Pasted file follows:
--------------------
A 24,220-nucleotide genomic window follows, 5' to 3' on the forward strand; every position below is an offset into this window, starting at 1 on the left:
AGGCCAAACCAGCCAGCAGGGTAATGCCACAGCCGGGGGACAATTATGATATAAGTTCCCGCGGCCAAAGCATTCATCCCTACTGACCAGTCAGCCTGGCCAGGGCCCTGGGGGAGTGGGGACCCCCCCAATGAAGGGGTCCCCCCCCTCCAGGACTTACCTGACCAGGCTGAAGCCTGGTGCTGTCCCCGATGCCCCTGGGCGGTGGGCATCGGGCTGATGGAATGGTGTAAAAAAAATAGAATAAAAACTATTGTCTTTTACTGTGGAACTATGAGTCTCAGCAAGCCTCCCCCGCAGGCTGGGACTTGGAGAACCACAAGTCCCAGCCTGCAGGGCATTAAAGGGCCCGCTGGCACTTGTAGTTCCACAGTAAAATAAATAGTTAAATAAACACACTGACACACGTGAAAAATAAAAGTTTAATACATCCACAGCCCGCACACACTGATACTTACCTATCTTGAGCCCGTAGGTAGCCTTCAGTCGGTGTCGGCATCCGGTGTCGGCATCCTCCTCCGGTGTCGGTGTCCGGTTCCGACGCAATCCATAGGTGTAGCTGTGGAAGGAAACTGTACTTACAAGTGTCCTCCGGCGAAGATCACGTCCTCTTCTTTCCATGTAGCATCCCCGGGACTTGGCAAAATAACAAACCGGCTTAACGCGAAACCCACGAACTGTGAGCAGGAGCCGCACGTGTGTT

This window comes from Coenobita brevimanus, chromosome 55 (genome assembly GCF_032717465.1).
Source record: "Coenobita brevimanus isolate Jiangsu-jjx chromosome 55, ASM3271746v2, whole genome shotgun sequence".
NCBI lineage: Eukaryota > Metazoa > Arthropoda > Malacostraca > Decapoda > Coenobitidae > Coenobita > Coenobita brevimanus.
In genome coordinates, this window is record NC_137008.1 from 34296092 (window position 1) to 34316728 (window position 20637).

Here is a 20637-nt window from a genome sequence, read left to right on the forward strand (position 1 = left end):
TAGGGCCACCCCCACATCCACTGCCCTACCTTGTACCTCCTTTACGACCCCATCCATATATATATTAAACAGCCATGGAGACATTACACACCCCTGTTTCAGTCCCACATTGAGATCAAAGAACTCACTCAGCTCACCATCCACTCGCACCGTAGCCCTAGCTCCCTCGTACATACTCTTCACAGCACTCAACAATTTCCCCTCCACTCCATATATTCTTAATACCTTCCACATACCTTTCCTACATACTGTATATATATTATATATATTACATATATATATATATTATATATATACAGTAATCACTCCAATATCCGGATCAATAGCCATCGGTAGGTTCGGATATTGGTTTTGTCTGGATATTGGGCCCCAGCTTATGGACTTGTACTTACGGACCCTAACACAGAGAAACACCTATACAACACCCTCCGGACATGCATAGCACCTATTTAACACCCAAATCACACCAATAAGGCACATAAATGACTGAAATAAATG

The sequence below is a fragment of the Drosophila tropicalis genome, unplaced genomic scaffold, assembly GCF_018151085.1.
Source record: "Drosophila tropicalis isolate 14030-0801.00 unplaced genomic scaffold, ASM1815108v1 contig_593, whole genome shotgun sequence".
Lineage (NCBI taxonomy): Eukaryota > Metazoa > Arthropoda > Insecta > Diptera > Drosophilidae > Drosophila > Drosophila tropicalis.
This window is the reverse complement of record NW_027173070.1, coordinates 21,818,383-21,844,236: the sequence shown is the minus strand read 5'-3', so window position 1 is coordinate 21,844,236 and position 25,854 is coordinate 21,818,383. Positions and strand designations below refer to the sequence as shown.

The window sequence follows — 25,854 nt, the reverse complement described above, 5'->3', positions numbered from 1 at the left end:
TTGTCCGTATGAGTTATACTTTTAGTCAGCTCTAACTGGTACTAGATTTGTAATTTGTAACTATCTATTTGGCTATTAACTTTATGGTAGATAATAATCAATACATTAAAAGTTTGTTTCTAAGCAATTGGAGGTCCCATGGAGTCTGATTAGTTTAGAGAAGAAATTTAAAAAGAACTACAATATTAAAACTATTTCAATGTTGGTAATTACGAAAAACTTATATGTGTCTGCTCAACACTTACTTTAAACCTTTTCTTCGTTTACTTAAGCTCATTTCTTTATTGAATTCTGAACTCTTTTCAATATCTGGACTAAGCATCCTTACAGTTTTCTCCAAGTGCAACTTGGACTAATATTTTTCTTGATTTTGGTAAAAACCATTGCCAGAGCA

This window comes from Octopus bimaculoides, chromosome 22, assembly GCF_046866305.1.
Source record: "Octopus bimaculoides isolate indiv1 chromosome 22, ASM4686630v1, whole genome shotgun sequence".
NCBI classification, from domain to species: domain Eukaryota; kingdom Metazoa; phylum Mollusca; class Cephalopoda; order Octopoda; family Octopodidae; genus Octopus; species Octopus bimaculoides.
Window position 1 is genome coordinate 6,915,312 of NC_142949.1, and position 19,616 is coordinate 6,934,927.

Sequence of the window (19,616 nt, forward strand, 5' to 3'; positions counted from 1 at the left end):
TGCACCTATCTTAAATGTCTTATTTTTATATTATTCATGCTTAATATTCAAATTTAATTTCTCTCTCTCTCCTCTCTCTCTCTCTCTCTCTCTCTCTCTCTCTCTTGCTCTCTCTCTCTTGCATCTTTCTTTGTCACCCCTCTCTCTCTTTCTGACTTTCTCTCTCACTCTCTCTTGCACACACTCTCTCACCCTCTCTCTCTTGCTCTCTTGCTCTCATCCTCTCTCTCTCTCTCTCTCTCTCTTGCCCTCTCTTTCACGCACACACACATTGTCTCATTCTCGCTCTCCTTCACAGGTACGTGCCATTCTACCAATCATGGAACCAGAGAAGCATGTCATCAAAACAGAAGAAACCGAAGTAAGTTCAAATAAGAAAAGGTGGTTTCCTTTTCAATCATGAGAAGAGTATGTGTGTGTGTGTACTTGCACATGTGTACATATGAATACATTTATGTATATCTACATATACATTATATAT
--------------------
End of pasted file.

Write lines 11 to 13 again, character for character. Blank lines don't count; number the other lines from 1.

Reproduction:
Lineage (NCBI taxonomy): Eukaryota > Metazoa > Arthropoda > Insecta > Diptera > Drosophilidae > Drosophila > Drosophila tropicalis.
This window is the reverse complement of record NW_027173070.1, coordinates 21,818,383-21,844,236: the sequence shown is the minus strand read 5'-3', so window position 1 is coordinate 21,844,236 and position 25,854 is coordinate 21,818,383. Positions and strand designations below refer to the sequence as shown.

The window sequence follows — 25,854 nt, the reverse complement described above, 5'->3', positions numbered from 1 at the left end: